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Six EU States Cast Doubt On Proposed 2030 Climate Goals

Sophie Yeo, Responding to Climate Change

Central European countries reject renewables and efficiency goals as part of EU’s 2030 climate package

A central Europe coalition has challenged the EU’s latest package of climate policies, three weeks before they are set to be finalised in Brussels.

Ministers from the Czech Republic, Slovakia, Hungary, Poland, Bulgaria and Romania stated their opposition to renewable and energy efficiency targets – cornerstones of the package of climate change policies that the EU will finalise in October.

And they questioned plans to curb EU emissions 40% by 2030 on 1990 levels, saying a target “must be set realistically”.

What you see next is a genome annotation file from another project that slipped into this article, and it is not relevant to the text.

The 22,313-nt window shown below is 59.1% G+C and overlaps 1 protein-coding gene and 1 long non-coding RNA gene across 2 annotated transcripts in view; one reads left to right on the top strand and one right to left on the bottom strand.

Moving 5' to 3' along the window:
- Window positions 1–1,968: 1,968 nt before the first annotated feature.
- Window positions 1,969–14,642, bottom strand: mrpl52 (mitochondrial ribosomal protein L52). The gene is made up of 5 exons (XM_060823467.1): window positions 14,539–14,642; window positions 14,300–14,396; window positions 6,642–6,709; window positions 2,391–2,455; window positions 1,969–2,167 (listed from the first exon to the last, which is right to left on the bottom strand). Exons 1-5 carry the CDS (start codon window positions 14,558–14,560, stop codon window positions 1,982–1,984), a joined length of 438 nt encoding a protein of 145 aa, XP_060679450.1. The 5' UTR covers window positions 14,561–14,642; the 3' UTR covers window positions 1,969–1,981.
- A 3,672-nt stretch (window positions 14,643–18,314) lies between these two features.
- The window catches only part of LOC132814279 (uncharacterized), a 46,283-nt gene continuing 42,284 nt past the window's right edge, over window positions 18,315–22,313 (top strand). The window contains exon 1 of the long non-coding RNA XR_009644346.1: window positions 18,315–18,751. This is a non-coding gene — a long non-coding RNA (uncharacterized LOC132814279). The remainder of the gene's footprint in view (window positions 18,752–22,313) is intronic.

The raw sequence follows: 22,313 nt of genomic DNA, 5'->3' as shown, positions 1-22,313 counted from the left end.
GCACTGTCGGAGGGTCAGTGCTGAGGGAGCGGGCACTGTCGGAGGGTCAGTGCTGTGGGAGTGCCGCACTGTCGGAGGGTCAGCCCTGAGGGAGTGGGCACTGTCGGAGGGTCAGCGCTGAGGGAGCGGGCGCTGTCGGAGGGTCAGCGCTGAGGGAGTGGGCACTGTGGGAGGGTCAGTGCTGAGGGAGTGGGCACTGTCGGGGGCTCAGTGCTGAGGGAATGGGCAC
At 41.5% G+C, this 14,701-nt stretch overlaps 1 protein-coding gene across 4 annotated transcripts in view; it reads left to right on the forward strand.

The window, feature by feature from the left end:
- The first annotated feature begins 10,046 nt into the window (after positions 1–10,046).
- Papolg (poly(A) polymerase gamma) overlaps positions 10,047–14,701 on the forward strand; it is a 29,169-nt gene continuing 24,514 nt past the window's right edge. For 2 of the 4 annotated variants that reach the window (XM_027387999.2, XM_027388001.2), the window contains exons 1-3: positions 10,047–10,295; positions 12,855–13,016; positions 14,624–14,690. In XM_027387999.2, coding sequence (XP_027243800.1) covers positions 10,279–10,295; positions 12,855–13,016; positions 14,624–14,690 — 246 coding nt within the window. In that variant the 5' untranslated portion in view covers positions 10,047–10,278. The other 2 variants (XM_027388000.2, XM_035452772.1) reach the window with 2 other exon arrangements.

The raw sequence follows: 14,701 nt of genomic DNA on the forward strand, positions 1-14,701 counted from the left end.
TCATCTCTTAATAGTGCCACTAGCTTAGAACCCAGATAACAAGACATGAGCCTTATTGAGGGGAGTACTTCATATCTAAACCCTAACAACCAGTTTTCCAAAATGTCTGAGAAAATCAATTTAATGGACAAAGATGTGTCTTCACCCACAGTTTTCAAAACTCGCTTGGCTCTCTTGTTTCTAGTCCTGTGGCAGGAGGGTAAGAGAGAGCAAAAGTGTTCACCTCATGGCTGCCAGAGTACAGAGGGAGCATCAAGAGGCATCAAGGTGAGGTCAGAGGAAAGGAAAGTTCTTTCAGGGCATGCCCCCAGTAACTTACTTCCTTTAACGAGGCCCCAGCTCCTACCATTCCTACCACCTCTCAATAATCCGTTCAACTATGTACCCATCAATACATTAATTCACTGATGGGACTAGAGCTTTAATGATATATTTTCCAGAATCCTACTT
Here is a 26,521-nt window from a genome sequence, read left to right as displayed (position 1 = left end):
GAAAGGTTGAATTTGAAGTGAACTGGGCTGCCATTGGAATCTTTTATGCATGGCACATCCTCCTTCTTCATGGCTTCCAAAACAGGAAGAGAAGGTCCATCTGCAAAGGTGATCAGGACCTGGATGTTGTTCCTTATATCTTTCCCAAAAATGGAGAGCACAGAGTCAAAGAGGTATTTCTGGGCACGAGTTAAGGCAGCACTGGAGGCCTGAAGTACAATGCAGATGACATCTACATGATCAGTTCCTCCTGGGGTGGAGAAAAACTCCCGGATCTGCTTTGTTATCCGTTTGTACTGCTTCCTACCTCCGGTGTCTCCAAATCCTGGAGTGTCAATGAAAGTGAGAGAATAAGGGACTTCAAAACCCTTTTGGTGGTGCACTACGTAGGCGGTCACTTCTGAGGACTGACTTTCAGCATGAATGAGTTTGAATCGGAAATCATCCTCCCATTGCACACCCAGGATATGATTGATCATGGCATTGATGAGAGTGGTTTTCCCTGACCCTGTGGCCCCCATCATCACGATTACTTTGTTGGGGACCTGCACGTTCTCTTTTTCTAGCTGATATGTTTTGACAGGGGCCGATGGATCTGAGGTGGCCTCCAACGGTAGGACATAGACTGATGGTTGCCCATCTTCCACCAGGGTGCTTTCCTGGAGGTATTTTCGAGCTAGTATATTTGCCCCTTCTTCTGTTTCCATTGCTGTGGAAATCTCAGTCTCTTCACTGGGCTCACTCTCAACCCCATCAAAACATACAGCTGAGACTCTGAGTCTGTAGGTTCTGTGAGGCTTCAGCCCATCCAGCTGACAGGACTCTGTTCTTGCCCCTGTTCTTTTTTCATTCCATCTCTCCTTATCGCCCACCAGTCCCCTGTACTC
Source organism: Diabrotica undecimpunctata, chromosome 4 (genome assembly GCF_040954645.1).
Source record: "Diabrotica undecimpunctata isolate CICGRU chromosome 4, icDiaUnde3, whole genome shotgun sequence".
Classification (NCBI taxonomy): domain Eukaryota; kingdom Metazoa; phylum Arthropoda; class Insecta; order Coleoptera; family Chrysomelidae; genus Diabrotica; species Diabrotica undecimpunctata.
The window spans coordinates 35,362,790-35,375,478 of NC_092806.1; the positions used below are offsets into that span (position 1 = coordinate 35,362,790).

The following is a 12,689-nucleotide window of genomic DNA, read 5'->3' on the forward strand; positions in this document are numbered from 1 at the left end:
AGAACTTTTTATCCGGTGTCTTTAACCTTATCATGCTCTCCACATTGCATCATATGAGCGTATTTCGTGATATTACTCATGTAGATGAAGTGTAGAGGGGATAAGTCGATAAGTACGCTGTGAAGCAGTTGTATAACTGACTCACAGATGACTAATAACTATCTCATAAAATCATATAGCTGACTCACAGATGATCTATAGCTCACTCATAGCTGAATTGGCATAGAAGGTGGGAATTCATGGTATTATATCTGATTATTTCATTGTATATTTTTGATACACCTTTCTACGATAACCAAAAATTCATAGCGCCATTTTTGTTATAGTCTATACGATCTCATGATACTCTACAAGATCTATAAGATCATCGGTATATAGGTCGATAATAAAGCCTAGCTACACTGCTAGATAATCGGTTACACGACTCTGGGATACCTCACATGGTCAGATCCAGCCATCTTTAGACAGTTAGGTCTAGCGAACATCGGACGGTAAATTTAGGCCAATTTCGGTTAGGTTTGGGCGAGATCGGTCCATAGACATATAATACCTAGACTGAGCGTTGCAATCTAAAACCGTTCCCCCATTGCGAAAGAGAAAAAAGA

The states, which together form the ‘Visegrad Group’ (V4+2), are among the poorest in the EU, and emit a disproportionately high volume of carbon dioxide due to their energy intensive industries and reliance on coal.

These countries have resisted the EU’s more ambitious climate policies, concerned that it would leave their economies facing an unfair burden in the transition to a cleaner energy system.

“The introduction of any legally binding renewable energy and energy efficiency targets at EU or national level is not desirable,” wrote ministers from the six countries in a statement, following a meeting in Bratislava, Slovakia.

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